Something to consider is whether she wants to live in a marine environment.  Sounds obvious, but it’s something that I didn’t take into account enough in life.  I always always wanted to live in the mountains, but I didn’t think that was doable.  The truth is, I could have organized at least part of my education around that goal and it would have been great.  Also, I always thought it would be kind of neat to live in a lighthouse.  Luckily that one I figured out—if you live in an abandoned lighthouse, it is certainly going to be in an area of frequent miserable storms, and a place where foghorns and modern beacons disrupt the peaceful setting constantly.  Dodged a bullet for sure, LOL.  Anyway, some marine environments are often stormy and cold and overcast.  Others are usually hot, sticky, and humid. Personally, although I love visiting the coast, I don’t want to live there in NorCal.  The ground is mostly sandstone and subject to erosion and very susceptible to earthquakes.  I find the frequent overcast skies to be kind of depressing as a steady diet (grew up in San Francisco, so I really do know this for sure.)  It’s really, really important to consider what environment you’re willing to live in in making a decision that drives you into a limited number of places.

 

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She could also learn sailing and take all the boating safety courses.  I have no interest in working in that field but I do want to do the great loop someday, and sail down into the Caribbean.

We have a family friend that is a water microbiologist.  When I met him he was working for a lab in one of the state universities, then got a job with the state (in the Midwest), and after a few promotions I think he's head of the water microbiology program for the state.  I'm not entirely sure what this all entails now, but at a lower level his job was going out to state waterways and testing water.  This means looking for toxic runoff, toxic algae blooms, making sure lakes are safe to swim in, calculating how many of which fish are safe to eat from different waterways, etc. IDK if in management he's spending much time in water any more, but the family has been upgrading their boat each year.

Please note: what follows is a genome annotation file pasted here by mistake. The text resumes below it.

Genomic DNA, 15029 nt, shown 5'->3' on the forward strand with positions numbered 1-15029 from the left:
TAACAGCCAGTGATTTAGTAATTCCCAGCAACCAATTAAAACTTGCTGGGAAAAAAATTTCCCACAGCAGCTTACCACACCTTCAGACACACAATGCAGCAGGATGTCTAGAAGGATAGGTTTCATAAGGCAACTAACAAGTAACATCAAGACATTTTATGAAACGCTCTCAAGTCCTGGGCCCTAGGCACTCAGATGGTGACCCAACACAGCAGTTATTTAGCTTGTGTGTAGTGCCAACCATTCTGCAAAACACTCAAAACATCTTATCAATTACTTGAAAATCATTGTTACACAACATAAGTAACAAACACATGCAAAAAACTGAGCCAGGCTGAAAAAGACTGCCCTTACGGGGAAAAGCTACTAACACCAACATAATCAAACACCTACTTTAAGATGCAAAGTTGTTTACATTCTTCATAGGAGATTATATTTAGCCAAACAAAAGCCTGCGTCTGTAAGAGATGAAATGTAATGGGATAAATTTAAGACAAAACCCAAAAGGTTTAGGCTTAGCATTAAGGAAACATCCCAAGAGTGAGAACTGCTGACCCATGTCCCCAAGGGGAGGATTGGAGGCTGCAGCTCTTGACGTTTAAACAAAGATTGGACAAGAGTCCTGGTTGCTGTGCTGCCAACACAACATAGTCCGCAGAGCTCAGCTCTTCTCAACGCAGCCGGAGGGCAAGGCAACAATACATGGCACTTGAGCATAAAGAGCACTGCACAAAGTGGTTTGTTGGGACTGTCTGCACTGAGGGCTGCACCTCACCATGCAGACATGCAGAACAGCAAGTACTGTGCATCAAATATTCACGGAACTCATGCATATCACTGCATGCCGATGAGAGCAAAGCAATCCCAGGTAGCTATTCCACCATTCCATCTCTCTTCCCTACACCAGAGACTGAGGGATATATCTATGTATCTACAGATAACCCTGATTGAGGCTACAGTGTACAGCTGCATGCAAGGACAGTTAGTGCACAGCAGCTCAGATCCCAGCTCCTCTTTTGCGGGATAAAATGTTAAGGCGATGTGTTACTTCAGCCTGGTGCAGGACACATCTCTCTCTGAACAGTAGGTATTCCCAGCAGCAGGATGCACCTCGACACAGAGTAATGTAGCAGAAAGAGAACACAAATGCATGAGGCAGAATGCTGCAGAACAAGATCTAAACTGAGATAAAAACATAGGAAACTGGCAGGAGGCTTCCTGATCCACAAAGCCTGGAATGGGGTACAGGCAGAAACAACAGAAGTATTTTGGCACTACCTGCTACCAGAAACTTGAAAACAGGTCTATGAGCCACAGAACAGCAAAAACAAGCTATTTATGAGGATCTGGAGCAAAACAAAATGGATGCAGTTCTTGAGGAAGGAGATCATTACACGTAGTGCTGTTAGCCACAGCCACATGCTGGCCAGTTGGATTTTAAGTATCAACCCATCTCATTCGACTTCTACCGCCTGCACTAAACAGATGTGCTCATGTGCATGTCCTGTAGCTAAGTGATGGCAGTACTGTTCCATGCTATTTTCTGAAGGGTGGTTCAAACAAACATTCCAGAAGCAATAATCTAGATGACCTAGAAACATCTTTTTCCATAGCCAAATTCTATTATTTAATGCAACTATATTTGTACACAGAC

Another field to look into is environmental engineering.  I have a couple different college friends who do this.  One of them works for a Mid-Atlantic state in management and basically oversees the other environmental engineers who issue directives on the state's EPA issues.   The other owns a private firm and is called in to give directions on how to fix a variety of issues in relation to construction.  Sometimes it's cleanup.  Sometimes it's ensuring the safety of a threatened species when developing an area nearby. 

All 3 of them make pretty good money and work reasonable hours, and at least until they were in management weren't tied to a desk.

 

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I'd recommend looking for scout based sailing opportunities. GSA has Mariners as a special interest group and BSA has Sea Scouts as a separate branch. Both of them spend some time on water based careers. If that is something that appeals to your dd, check out schools like Texas A&M Galveston Branch. They offer several marine science majors combined with the training needed to get a Third Mate's License. That opens lots of ocean based jobs both in long distance shipping and port operations. 

Actually, TAMU-G offers summer camps to high school students to explore their marine science and engineering majors. That might be a good option if you're willing to fly (or drive a looooonnnnnngggg way). There are probably similar programs available on the Great Lakes. 

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Thank you for this. Somehow I didn't know/remember about the GSA Mariners program. (Of course, DD is just getting old enough for it.) I looked it up. It's not well publicized in our council. I am going to send an e-mail for additional info. 👍 There are a couple of Girl Scout marine-related Destination trips that DD will be eligible for next summer. They are both two weeks and out of the country. Not sure whether she'll be ready for two weeks away from home by then. And, I'm a little nervous about her going out of the country without us. Something to think about.